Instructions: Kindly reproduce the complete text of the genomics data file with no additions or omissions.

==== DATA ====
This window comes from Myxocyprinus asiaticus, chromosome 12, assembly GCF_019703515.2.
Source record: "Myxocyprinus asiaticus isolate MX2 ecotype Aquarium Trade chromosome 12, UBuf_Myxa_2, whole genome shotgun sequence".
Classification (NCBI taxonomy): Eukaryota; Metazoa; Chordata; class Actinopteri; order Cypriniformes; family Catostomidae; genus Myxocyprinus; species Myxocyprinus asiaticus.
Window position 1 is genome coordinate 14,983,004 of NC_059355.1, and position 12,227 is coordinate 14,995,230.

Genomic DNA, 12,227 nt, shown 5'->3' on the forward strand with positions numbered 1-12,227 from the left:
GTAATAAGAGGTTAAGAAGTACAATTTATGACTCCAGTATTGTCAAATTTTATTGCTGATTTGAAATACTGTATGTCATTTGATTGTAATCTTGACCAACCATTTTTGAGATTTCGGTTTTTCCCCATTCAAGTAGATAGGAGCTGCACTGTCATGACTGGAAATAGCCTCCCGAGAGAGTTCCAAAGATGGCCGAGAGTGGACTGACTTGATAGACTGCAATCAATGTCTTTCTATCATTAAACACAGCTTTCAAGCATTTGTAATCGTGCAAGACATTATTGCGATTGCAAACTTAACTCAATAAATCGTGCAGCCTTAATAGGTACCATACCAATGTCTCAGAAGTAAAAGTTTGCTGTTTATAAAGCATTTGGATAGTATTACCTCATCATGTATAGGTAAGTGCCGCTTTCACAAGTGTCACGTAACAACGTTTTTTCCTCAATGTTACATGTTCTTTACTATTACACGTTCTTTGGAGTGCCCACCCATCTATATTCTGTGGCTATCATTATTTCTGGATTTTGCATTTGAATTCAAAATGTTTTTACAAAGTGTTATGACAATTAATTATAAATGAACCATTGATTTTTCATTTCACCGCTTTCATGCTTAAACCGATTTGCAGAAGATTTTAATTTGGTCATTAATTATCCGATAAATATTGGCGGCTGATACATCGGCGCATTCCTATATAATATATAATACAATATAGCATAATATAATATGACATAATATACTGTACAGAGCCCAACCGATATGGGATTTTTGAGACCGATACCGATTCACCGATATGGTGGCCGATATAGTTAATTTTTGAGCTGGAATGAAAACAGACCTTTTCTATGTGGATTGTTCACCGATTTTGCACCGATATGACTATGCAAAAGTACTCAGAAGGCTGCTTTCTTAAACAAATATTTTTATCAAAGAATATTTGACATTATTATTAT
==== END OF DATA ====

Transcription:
This window comes from Myxocyprinus asiaticus, chromosome 12, assembly GCF_019703515.2.
Source record: "Myxocyprinus asiaticus isolate MX2 ecotype Aquarium Trade chromosome 12, UBuf_Myxa_2, whole genome shotgun sequence".
Classification (NCBI taxonomy): Eukaryota; Metazoa; Chordata; class Actinopteri; order Cypriniformes; family Catostomidae; genus Myxocyprinus; species Myxocyprinus asiaticus.
Window position 1 is genome coordinate 14,983,004 of NC_059355.1, and position 12,227 is coordinate 14,995,230.

Genomic DNA, 12,227 nt, shown 5'->3' on the forward strand with positions numbered 1-12,227 from the left:
GTAATAAGAGGTTAAGAAGTACAATTTATGACTCCAGTATTGTCAAATTTTATTGCTGATTTGAAATACTGTATGTCATTTGATTGTAATCTTGACCAACCATTTTTGAGATTTCGGTTTTTCCCCATTCAAGTAGATAGGAGCTGCACTGTCATGACTGGAAATAGCCTCCCGAGAGAGTTCCAAAGATGGCCGAGAGTGGACTGACTTGATAGACTGCAATCAATGTCTTTCTATCATTAAACACAGCTTTCAAGCATTTGTAATCGTGCAAGACATTATTGCGATTGCAAACTTAACTCAATAAATCGTGCAGCCTTAATAGGTACCATACCAATGTCTCAGAAGTAAAAGTTTGCTGTTTATAAAGCATTTGGATAGTATTACCTCATCATGTATAGGTAAGTGCCGCTTTCACAAGTGTCACGTAACAACGTTTTTTCCTCAATGTTACATGTTCTTTACTATTACACGTTCTTTGGAGTGCCCACCCATCTATATTCTGTGGCTATCATTATTTCTGGATTTTGCATTTGAATTCAAAATGTTTTTACAAAGTGTTATGACAATTAATTATAAATGAACCATTGATTTTTCATTTCACCGCTTTCATGCTTAAACCGATTTGCAGAAGATTTTAATTTGGTCATTAATTATCCGATAAATATTGGCGGCTGATACATCGGCGCATTCCTATATAATATATAATACAATATAGCATAATATAATATGACATAATATACTGTACAGAGCCCAACCGATATGGGATTTTTGAGACCGATACCGATTCACCGATATGGTGGCCGATATAGTTAATTTTTGAGCTGGAATGAAAACAGACCTTTTCTATGTGGATTGTTCACCGATTTTGCACCGATATGACTATGCAAAAGTACTCAGAAGGCTGCTTTCTTAAACAAATATTTTTATCAAAGAATATTTGACATTATTATTAT